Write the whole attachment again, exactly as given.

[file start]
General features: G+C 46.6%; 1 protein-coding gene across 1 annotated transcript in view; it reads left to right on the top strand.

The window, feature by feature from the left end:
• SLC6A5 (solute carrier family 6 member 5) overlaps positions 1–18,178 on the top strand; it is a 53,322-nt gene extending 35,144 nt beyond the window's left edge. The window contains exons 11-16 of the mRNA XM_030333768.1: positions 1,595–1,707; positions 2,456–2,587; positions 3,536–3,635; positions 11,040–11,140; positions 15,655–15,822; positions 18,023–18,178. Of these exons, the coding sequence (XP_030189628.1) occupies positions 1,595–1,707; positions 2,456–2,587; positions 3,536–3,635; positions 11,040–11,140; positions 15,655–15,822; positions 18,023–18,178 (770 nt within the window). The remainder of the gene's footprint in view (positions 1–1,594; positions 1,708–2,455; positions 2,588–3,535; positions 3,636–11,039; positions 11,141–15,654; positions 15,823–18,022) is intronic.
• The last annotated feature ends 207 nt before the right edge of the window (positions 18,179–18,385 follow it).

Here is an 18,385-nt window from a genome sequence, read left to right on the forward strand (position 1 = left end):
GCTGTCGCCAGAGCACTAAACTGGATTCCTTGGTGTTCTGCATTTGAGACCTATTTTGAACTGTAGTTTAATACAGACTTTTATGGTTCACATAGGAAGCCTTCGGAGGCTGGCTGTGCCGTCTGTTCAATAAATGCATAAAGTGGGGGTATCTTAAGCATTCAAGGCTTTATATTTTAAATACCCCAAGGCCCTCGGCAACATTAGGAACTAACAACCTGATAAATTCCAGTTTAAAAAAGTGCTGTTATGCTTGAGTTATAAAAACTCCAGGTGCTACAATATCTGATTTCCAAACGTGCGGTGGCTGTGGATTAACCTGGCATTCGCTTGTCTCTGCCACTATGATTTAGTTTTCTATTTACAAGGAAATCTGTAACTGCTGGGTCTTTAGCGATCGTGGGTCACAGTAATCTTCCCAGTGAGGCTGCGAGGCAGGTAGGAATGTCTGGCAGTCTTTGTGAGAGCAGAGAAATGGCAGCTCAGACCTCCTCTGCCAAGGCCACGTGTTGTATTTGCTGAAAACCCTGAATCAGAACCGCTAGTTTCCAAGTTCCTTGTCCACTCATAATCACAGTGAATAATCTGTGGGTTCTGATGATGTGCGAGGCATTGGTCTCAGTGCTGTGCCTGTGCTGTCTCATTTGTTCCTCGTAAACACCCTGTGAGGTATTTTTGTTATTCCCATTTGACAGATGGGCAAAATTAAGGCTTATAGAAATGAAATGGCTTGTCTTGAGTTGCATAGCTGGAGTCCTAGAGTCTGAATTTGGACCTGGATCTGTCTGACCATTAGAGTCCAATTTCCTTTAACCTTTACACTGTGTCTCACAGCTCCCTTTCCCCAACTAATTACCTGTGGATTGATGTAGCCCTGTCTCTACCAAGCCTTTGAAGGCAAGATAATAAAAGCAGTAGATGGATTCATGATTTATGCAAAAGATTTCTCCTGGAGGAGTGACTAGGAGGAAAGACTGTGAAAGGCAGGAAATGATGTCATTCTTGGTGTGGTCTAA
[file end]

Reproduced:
General features: G+C 46.6%; 1 protein-coding gene across 1 annotated transcript in view; it reads left to right on the top strand.

The window, feature by feature from the left end:
• SLC6A5 (solute carrier family 6 member 5) overlaps positions 1–18,178 on the top strand; it is a 53,322-nt gene extending 35,144 nt beyond the window's left edge. The window contains exons 11-16 of the mRNA XM_030333768.1: positions 1,595–1,707; positions 2,456–2,587; positions 3,536–3,635; positions 11,040–11,140; positions 15,655–15,822; positions 18,023–18,178. Of these exons, the coding sequence (XP_030189628.1) occupies positions 1,595–1,707; positions 2,456–2,587; positions 3,536–3,635; positions 11,040–11,140; positions 15,655–15,822; positions 18,023–18,178 (770 nt within the window). The remainder of the gene's footprint in view (positions 1–1,594; positions 1,708–2,455; positions 2,588–3,535; positions 3,636–11,039; positions 11,141–15,654; positions 15,823–18,022) is intronic.
• The last annotated feature ends 207 nt before the right edge of the window (positions 18,179–18,385 follow it).

Here is an 18,385-nt window from a genome sequence, read left to right on the forward strand (position 1 = left end):
GCTGTCGCCAGAGCACTAAACTGGATTCCTTGGTGTTCTGCATTTGAGACCTATTTTGAACTGTAGTTTAATACAGACTTTTATGGTTCACATAGGAAGCCTTCGGAGGCTGGCTGTGCCGTCTGTTCAATAAATGCATAAAGTGGGGGTATCTTAAGCATTCAAGGCTTTATATTTTAAATACCCCAAGGCCCTCGGCAACATTAGGAACTAACAACCTGATAAATTCCAGTTTAAAAAAGTGCTGTTATGCTTGAGTTATAAAAACTCCAGGTGCTACAATATCTGATTTCCAAACGTGCGGTGGCTGTGGATTAACCTGGCATTCGCTTGTCTCTGCCACTATGATTTAGTTTTCTATTTACAAGGAAATCTGTAACTGCTGGGTCTTTAGCGATCGTGGGTCACAGTAATCTTCCCAGTGAGGCTGCGAGGCAGGTAGGAATGTCTGGCAGTCTTTGTGAGAGCAGAGAAATGGCAGCTCAGACCTCCTCTGCCAAGGCCACGTGTTGTATTTGCTGAAAACCCTGAATCAGAACCGCTAGTTTCCAAGTTCCTTGTCCACTCATAATCACAGTGAATAATCTGTGGGTTCTGATGATGTGCGAGGCATTGGTCTCAGTGCTGTGCCTGTGCTGTCTCATTTGTTCCTCGTAAACACCCTGTGAGGTATTTTTGTTATTCCCATTTGACAGATGGGCAAAATTAAGGCTTATAGAAATGAAATGGCTTGTCTTGAGTTGCATAGCTGGAGTCCTAGAGTCTGAATTTGGACCTGGATCTGTCTGACCATTAGAGTCCAATTTCCTTTAACCTTTACACTGTGTCTCACAGCTCCCTTTCCCCAACTAATTACCTGTGGATTGATGTAGCCCTGTCTCTACCAAGCCTTTGAAGGCAAGATAATAAAAGCAGTAGATGGATTCATGATTTATGCAAAAGATTTCTCCTGGAGGAGTGACTAGGAGGAAAGACTGTGAAAGGCAGGAAATGATGTCATTCTTGGTGTGGTCTAA